If you are thinking about jumping into the interesting world of correctional nursing you may be looking for employers in all the wrong places. Who employs correctional nurses?Unlike a traditional healthcare setting, correctional health care units may not be managed in-house, although many are. Below is a primer on various correctional health care management structures.
Governmental Agencies (Self-Operated)
Most correctional nurses do work for the same employer as their custody peers. Currently about 58% of correctional healthcare facilities are in this category. The industry calls this self-operated or self-op. Health care managers in this management structure are a part of the organizational hierarchy and reporting framework. This can be a great advantage for making change or obtaining resources as the health care manager is on parity with other services, therefore fostering support for inmate medical needs. There are disadvantages to this arrangement, as well. Although the well-being of the inmate population is a common goal for both custody and nursing staff, professional frameworks and guiding principles can differ. Nurses in these organizations must be vigilant to maintain professional nursing judgment in all matters of care delivery.
Independent Health Care Service Companies
The next most frequent health care management structures is an independent health care company. Thirty (30)% of correctional health care is provided through a contracted arrangement between the government entity and a health care company. Nurses are most often employees of the health care service company and report to managers within the company. In this situation, correctional nurses need to understand the contractual relationship with the corrections administration to know what may be required of them. For example, services may include providing health care to security staff and emergency treatment to visitors. Also important is an understanding of the communication and reporting structures among all the players. In this situation nurses are guests in the facility and must strive to develop collaborative working relationships with custody staff.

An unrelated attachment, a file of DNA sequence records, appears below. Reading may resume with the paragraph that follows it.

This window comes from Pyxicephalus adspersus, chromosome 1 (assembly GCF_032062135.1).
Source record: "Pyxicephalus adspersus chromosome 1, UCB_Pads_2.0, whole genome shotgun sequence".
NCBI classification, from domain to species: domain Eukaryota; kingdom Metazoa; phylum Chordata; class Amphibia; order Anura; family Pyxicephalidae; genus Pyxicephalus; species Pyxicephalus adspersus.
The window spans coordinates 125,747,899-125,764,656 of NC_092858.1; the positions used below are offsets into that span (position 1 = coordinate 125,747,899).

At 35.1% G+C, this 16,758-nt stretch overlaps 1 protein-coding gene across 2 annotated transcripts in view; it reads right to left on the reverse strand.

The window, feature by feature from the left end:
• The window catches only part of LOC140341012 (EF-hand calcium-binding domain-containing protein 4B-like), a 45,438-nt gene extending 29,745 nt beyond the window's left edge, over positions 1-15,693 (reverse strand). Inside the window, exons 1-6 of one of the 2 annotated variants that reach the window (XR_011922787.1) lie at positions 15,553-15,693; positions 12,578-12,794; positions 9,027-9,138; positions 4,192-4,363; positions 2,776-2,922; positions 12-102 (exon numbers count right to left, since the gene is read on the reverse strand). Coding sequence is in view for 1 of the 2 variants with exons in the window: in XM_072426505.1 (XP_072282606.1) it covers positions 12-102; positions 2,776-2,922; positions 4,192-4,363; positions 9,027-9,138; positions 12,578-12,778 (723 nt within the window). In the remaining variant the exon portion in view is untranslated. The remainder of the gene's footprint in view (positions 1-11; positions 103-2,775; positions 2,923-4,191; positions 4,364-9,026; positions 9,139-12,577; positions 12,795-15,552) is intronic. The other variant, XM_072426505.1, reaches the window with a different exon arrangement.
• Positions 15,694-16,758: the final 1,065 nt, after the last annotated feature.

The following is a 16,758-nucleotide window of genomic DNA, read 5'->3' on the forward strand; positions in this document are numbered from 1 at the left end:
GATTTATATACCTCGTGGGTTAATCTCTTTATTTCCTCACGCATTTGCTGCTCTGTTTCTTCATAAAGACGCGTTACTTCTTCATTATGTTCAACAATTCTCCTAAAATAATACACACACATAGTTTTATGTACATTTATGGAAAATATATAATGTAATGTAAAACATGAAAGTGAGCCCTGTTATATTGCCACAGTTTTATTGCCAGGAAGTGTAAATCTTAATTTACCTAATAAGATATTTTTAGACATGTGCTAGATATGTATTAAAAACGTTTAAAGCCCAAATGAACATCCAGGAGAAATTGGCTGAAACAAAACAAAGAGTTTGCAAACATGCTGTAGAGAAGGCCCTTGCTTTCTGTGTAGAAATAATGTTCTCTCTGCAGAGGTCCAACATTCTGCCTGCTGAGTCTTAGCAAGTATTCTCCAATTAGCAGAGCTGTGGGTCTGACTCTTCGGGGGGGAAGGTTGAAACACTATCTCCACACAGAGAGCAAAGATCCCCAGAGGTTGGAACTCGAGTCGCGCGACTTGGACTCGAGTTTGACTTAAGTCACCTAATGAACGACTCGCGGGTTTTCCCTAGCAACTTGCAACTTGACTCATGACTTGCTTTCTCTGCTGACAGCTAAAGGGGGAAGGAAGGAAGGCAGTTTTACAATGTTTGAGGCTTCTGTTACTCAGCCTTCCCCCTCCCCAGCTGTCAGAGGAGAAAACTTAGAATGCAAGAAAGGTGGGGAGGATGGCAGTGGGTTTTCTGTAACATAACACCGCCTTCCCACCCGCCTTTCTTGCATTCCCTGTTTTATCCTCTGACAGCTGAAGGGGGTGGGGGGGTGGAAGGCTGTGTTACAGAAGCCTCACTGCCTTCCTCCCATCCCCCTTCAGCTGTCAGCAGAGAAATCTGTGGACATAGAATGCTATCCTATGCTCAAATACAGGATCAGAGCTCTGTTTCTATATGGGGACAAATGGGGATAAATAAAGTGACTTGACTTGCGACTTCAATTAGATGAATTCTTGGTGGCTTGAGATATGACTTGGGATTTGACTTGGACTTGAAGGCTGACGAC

State University Medical Systems
Several state prison systems provide health care to inmates through the state university system. Twelve percent (12)% of correctional healthcare is delivered in this manner. For example, in Connecticut inmates receive care through the University of Connecticut medical system and in New Jersey health care services are provided through the state’s University of Medicine and Dentistry. Nurses working in these systems have the advantage of access to academic resources while nursing, medical, and dentistry students have an opportunity to experience the correctional environment. The corollary in jails is that the county health department may provide the health care at the jail. In this situation nurses have the advantage of access to the resources of the county health department. Although health care staff are not employees of the same entity as corrections staff, a common relationship exists among the government bodies.